“I’ve always been a tomboy at heart,” Lyne said. “I watched racing with my dad. Growing up he watched NASCAR. In high school, I got tired of playing at the lake house, so I went to the local dirt track and fell in love with it. I just couldn’t get enough. It took a year for me to convince my dad to come to the track with me. He finally did and we sponsored a car that year, the following year he started to race limited cars. He ran hobby stocks and limited late models.”
At some point, Lyne and her father’s level of commitment drifted apart.
“He did it for about five years,” Lyne said. “And then my mom said: ‘I’m done racing. I want my weekends back. It’s just not fun anymore.’ I wasn’t ready to hang up my wenches and Dennis raced out of the same hometown so I, on a dare, went down and introduced myself; told him if you ever need any help, I’ll drill out rivets, I’ll help wash, whatever you need. Twenty-one years later here I am.”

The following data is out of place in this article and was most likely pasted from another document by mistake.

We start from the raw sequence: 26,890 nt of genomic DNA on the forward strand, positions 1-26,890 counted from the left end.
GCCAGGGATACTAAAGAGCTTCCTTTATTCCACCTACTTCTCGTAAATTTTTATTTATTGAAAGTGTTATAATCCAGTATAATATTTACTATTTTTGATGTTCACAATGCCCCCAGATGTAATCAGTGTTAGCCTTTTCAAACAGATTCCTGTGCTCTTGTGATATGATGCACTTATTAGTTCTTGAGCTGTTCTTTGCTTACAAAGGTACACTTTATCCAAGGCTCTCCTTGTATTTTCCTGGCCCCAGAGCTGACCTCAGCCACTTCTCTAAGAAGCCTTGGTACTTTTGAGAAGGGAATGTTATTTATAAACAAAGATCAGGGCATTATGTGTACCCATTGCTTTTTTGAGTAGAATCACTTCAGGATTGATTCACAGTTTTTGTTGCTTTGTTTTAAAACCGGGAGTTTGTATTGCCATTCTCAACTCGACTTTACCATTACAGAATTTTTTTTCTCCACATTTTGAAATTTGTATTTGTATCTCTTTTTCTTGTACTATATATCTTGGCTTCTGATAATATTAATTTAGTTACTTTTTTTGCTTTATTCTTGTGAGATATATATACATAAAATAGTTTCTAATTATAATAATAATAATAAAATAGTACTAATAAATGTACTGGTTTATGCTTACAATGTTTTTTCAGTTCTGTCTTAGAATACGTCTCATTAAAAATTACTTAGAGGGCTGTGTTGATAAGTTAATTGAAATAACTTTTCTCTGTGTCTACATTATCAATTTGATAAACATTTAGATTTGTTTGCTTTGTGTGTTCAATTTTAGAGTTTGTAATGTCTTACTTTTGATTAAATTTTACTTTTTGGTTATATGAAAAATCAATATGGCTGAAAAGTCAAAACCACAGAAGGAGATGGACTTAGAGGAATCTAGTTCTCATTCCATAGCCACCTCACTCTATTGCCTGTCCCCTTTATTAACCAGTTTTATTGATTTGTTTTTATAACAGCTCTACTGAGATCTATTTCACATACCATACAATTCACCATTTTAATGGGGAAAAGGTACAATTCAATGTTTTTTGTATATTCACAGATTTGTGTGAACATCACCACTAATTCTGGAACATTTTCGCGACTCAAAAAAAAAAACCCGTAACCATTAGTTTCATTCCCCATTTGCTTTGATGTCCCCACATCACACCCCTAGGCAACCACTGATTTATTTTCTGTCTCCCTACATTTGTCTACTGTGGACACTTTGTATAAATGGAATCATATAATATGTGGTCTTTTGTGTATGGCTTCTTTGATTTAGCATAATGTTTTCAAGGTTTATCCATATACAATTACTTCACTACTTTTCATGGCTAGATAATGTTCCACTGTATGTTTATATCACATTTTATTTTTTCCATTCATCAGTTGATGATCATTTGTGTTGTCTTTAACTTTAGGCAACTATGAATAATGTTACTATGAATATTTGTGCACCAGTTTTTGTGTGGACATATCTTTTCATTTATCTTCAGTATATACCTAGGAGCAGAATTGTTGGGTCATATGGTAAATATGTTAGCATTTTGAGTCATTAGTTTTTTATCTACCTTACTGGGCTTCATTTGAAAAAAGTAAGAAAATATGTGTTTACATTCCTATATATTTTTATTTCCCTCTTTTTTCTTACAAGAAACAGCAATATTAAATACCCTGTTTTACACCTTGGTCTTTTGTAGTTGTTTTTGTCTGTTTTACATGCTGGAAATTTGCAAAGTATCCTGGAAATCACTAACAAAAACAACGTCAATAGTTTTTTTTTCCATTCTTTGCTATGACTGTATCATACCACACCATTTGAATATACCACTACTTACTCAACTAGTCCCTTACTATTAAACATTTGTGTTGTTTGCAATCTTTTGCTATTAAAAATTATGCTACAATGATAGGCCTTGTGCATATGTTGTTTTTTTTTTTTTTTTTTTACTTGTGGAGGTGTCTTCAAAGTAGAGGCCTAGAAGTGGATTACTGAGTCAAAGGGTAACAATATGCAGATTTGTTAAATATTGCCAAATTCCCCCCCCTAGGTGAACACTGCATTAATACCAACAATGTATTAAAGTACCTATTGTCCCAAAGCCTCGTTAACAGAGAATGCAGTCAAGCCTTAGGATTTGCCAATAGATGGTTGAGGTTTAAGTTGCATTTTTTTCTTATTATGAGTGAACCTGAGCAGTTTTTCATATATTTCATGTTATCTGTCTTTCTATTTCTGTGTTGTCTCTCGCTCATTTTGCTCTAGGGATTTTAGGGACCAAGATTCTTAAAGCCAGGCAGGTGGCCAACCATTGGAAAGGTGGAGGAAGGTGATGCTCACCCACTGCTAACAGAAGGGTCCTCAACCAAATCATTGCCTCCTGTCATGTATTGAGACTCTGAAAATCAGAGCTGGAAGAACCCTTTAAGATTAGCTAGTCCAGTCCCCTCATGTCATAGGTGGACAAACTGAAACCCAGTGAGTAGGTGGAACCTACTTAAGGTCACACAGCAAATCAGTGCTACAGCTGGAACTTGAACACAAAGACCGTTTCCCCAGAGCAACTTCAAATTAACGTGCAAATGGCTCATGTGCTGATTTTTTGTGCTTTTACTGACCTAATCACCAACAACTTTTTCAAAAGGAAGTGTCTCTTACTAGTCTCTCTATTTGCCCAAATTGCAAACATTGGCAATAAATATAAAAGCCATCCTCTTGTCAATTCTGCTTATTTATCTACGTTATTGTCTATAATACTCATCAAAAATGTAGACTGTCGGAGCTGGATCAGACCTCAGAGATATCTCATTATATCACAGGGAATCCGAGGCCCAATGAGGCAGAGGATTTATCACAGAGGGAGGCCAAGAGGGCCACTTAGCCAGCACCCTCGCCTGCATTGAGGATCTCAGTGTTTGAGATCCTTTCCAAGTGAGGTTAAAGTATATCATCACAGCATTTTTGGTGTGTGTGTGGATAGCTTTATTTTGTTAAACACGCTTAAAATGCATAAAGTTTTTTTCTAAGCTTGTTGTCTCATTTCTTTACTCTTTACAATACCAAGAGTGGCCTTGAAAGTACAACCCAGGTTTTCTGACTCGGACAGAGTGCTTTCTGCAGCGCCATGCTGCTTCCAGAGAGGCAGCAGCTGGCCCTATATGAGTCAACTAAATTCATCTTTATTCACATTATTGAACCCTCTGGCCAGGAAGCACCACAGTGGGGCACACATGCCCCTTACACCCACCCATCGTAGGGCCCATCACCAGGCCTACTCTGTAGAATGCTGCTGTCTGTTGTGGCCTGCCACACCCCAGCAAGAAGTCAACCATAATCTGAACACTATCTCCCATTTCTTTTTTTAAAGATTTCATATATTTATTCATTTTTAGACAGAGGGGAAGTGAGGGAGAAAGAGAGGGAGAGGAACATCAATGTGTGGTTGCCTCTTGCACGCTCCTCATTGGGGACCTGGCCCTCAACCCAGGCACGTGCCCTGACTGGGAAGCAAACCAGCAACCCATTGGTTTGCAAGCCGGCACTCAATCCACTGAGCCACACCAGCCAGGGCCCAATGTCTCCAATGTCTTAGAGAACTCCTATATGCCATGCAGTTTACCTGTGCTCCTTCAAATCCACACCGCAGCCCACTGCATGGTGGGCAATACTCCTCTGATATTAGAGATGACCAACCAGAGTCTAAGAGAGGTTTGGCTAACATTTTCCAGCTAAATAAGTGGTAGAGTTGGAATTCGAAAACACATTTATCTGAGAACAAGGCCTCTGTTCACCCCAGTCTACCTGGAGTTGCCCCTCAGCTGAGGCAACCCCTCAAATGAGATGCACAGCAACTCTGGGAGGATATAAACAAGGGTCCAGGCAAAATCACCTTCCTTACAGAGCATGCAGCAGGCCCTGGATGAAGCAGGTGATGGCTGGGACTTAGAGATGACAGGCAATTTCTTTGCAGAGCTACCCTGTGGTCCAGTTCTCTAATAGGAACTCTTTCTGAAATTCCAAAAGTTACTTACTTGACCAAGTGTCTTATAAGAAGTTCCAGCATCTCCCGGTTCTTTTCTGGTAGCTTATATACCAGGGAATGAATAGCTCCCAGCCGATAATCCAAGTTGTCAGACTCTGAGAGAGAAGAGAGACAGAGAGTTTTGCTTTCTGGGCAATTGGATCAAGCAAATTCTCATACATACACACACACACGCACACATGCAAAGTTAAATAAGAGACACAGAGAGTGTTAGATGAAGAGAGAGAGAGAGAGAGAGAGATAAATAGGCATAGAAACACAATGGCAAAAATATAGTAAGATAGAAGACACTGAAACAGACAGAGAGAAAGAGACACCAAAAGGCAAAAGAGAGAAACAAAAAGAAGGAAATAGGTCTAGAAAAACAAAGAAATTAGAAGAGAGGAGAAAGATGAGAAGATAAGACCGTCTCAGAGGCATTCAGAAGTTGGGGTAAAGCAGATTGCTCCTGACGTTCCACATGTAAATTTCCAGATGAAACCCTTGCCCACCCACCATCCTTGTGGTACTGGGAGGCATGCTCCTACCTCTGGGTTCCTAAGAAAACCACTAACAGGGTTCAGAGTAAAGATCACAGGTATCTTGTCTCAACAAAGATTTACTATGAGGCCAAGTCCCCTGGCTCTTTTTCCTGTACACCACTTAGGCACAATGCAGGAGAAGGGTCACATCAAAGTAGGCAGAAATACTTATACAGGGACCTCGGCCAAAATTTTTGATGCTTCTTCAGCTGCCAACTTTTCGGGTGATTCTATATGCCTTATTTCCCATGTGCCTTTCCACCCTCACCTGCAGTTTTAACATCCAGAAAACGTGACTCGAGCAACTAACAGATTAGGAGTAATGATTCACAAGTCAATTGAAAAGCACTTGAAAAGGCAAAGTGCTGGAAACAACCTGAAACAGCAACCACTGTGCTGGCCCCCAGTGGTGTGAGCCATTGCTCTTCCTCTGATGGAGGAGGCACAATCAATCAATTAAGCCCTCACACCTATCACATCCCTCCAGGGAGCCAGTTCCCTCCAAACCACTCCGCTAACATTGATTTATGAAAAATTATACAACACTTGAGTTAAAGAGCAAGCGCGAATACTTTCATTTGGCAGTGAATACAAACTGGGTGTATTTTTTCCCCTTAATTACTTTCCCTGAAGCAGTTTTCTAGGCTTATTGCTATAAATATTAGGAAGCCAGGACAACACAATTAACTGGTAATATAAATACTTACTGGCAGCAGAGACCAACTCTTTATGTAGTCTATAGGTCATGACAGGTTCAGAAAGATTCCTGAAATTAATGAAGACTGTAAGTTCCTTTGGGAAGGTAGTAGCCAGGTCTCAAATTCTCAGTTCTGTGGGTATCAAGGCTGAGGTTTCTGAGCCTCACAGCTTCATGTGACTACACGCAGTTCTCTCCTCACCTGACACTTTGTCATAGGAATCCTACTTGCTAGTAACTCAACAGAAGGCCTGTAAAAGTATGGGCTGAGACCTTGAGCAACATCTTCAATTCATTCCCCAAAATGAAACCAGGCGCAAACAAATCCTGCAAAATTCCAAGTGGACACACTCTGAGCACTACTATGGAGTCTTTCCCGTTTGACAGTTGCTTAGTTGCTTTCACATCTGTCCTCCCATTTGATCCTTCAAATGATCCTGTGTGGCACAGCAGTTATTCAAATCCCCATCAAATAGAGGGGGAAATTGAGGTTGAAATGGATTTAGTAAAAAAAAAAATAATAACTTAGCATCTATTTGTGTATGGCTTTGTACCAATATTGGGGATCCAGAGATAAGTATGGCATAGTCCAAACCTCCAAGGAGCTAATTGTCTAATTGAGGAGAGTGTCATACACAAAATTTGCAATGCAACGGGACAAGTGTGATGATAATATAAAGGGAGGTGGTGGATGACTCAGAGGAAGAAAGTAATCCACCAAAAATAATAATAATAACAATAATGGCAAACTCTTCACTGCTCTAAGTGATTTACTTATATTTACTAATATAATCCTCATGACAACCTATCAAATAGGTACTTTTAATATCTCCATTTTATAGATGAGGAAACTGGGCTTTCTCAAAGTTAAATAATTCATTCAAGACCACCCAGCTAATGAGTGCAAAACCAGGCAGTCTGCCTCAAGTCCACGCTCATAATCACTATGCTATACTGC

Lyne entered a male-dominated job in a field that is also male-dominated – and where there were few examples of women creating these places for themselves. In this way, Lyne became a blueprint for other women as they strive to find a place for themselves in racing and in STEM (Science, Technology, Engineering and Math) overall. She has her mother to thank for providing a strong role model, her father for sharing her passion, Erb for taking a chance on an unknow entity and most importantly herself.